I have heard many anti-abortion statements made by people who are not Democrats, but many of these statements do not strike me as constructive or convincing. I feel we can stop the horror of abortion. But I do not feel it can be done by rolling back Roe vs. Wade, or packing the Supreme Court with judges committed to doing this. As a student of history, I do not think that Americans will give up the legal right to abortion. Should Roe vs Wade be rolled back, Americans will pass other laws to support abortion, or they will find ways to have abortions using new legal and medical terms.

And much as I am horrified by abortion, I am not sure -- as a student of history – that Americans should give up the right to abortion.

She also goes on to criticize the prolife political movement's sincerity and tactics.

Thursday, August 09, 2007


From the Asia Times. Ten thousand Chinese become Christians each day, according to a stunning report by the National Catholic Reporter's veteran correspondent John Allen, and 200 million Chinese may comprise the world's largest concentration of Christians by mid-century, and the largest missionary force in history.


I understand the concept of a volunteer army, but with $45,000 bonuses to attract soldiers are we just getting men and women who fight for money and not for liberty, freedom, etc.

Despite spending nearly $1 billion last year on recruiting bonuses and ads, Army leaders say an even bolder approach is needed to fill wartime ranks.

Under a new proposal, men and women who enlist could pick from a “buffet” of incentives, including up to $45,000 tax-free that they accrue during their career to help buy a home or build a business. Other options would include money for college and to pay off student loans.

$45,000 for an individual! $1,000,000,000 for recruiting bonus costs!


Hamas is forcing Christians to accept Islam. The Fatah representatives said single Christian women have come under the greatest pressure to convert to Islam. They said a Christian professor, Sana Al Sayegh, was abducted by Hamas and forced to convert to Islam.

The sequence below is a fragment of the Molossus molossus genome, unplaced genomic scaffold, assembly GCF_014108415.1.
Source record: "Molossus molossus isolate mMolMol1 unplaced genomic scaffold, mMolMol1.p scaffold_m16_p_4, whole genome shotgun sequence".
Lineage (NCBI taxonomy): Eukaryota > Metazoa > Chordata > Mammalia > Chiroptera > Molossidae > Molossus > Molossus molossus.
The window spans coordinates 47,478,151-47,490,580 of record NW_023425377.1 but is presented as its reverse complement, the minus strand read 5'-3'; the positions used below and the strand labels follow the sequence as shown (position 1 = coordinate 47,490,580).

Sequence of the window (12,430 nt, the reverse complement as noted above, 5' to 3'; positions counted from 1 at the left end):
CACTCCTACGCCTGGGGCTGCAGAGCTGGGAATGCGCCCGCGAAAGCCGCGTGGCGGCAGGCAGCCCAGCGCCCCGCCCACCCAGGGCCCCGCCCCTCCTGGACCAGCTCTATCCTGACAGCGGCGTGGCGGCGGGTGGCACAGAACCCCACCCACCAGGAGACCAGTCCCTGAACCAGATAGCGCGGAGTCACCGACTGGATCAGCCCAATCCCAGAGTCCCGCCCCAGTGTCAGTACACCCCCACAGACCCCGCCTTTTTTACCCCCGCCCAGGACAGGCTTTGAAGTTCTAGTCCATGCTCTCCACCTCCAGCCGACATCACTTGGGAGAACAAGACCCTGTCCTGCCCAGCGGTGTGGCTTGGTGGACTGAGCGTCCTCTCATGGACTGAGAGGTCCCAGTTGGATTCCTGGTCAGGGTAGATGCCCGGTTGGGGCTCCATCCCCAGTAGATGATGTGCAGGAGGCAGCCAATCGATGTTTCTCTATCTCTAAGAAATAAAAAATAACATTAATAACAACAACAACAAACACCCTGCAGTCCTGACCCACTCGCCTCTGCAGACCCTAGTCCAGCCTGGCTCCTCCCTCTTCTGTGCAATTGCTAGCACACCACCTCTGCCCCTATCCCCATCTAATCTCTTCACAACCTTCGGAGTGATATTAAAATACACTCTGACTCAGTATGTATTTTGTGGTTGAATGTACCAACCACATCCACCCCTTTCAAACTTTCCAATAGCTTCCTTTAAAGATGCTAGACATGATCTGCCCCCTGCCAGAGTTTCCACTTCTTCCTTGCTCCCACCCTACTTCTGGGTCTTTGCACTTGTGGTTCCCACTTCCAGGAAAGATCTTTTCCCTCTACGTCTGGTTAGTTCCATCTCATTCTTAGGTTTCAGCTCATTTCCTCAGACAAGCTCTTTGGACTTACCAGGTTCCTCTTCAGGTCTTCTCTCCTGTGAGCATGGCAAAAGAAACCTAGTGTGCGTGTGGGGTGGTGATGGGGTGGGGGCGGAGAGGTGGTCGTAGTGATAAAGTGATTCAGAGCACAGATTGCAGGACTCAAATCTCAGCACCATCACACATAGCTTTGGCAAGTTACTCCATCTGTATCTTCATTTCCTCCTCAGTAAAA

Wednesday, August 08, 2007


A Dutch politician wants to ban the Koran. Geert Wilders wants to ban the Koran. The leader of the Party for Liberty wrote this today in De Volkskrant. The politician compared the Islamic holy scripture with Mein Kampf by Adolf Hitler. That book has been censored in The Netherlands since the end of World War Two; it cannot be sold in the country. Wilders, about the Koran: “Ban that cursed book, just as Mein Kampf is banned!”

Tuesday, August 07, 2007


Newt has been a politician I have disliked for a number of reasons. Tonight I heard much of his address to the National Press Club. His remarks are some of the most incisive I have heard. It wasn't the drivel you hear so often in the debates. He not only critiqued a number of issues facing America, but he gave suggestions about how to deal with them. Some of his solutions I am not so sure about, but at least he was trying to deal with difficult issues. It was also surprising how much applause he received from "liberal" news people.

Points to think about:
  • America is threatening to become a plutocracy where only the very wealthy can win (Note: Corzine of New Jersey, but I would also throw in a number of other fat cats).
  • He recognizes that Hillary has extensive experience even if she is not liked by many conservatives.
  • Politicians need to realize that the country comes first, not their careers.
  • The debates are a joke. We need to go to the French model (which I have argued) where you get candidates to sit down and have a "dialogue."
  • America has not really grasped the significance of radical Islam. One reason is that secularists don't understand religious motivations.

Friday, August 03, 2007


Russian textbooks are now saying Stalin was “the most successful Soviet leader ever” and dismisses the prison labour camps and mass purges as a necessary part of his drive to make the country great. Russia is becoming a more frightening place.

Wednesday, August 01, 2007


Ruth Marcus at the Washington Post.


After a recent discussion with an anti-war leftist who despises Bush concerning the Democrat field, I made a prediction. If Hillary wins the nomination, I believe she will choose Bill Richardson as her running mate and not Obama. Obama's public persona would dwarf hers and he could remain an "uncontrollable" force, which a controlling Hillary could not tolerate. Richardson and the Clintons go back in time and I think she would have a comfortable relationship with him. Also why does she need an African-American on the ticket? African-Americans will vote Democrat no matter what. However, if she chooses Richardson she has the chance to gain a larger percentage of the Hispanic vote, a bloc that is not as monolithically Democrat.


Evidently they are not impressed with the Republican options for President.


The latest farm aid bill from the Democrat congress gives the biggest subsidies to the wealthy farmers and not to the small farmers who might need it. Business as ususal.


See comments at Volokh blog.